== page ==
Improve Help/Info/Detail on Settings



  • Hello,

    Some of the settings are vague and need to be explained better, both on the online help pages, and also within the settings menu itself (one way is to add a tootip for each option).

    • Add more details to the help file
    • Update the tooltips in settings to show them only where useful.
    • Provide links in the help file to more complex topics. This could be links to existing blog articles on security and privacy.

    Some settings have no info at all. Other settings only have info on the online pages. A 3rd group of settings have small-font explanation below the checkbox. A 4th group of settings show tooltips when scrolling over the checkboxes. This is way too inconsistent.

    Some examples...

    For example, in the Search settings, the following options are completely foreign to me:

    • Use POST method
    • Set as private search

    I have no idea what they do, and there is no help/info/description on those options anywhere, not even on the online help page here https://help.vivaldi.com/article/search/. The help page actually shows screenshots of those particular settings, but there is no mention of them or what they do.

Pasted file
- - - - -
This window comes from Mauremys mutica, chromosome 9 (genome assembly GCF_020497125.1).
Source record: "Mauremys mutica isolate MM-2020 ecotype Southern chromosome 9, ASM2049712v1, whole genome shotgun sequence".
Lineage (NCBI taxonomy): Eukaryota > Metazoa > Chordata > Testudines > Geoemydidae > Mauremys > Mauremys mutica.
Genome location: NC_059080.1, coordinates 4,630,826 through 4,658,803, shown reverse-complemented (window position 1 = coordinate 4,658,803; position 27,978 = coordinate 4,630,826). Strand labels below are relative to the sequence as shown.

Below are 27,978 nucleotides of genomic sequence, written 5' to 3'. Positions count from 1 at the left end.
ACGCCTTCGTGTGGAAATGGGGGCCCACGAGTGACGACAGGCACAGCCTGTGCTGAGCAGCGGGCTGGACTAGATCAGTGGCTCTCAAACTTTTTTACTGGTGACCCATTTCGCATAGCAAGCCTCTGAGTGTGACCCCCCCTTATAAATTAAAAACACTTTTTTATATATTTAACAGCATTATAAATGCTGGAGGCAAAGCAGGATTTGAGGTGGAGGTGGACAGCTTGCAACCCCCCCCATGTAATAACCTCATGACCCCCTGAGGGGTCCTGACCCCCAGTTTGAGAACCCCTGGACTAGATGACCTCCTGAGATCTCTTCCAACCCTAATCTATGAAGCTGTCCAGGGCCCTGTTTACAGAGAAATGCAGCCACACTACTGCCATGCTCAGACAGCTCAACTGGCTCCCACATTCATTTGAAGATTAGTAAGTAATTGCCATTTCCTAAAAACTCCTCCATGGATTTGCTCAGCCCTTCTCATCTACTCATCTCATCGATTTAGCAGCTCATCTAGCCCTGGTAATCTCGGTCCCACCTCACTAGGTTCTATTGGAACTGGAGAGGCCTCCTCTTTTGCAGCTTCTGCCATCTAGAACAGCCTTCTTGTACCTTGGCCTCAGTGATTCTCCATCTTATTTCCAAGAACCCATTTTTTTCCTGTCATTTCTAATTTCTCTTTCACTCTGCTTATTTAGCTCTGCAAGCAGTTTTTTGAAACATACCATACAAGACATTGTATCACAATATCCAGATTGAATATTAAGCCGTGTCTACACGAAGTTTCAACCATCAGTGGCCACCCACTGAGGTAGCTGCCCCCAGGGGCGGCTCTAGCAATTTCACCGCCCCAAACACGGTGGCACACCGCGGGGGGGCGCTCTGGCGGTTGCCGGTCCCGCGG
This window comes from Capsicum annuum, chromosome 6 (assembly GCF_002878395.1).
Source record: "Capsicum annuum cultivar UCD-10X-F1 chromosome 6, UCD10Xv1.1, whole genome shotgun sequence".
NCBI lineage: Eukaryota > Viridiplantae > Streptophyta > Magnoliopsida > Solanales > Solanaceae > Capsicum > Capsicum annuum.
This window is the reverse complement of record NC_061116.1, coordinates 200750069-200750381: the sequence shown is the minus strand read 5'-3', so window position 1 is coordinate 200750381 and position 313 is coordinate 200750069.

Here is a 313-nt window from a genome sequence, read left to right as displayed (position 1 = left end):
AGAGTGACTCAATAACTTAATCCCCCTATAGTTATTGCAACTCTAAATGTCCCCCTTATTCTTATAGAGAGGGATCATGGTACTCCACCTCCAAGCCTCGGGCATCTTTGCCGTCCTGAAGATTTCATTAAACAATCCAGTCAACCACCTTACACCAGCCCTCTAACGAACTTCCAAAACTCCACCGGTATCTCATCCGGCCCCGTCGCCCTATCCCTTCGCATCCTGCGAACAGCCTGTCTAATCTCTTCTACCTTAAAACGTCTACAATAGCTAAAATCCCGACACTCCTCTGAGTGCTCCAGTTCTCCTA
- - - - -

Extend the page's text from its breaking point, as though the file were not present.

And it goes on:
A handful of the options with checkboxes have tooltips, but they're some of the most obvious ones that really don't need any explanation. For example, on the Startup settings page, the option to check default browser on startup has a tooltip explaining just that. That one is just redundant because the check box title is "Check on startup" and it's located under "Default browser" settings in the Startup menu. That's pretty obvious, while some of the more obscure options have no explanation.

    In Webpages, under Plugins, there is "Enable Widevine plugin". This one I had to dig out on the online help - at least there was info somewhere. Of course, it would be very useful to have one or two-sentence tooltip to indicate that this plugin is related to playing certain video formats. I wouldn't even need to know more than that to leave it enabled.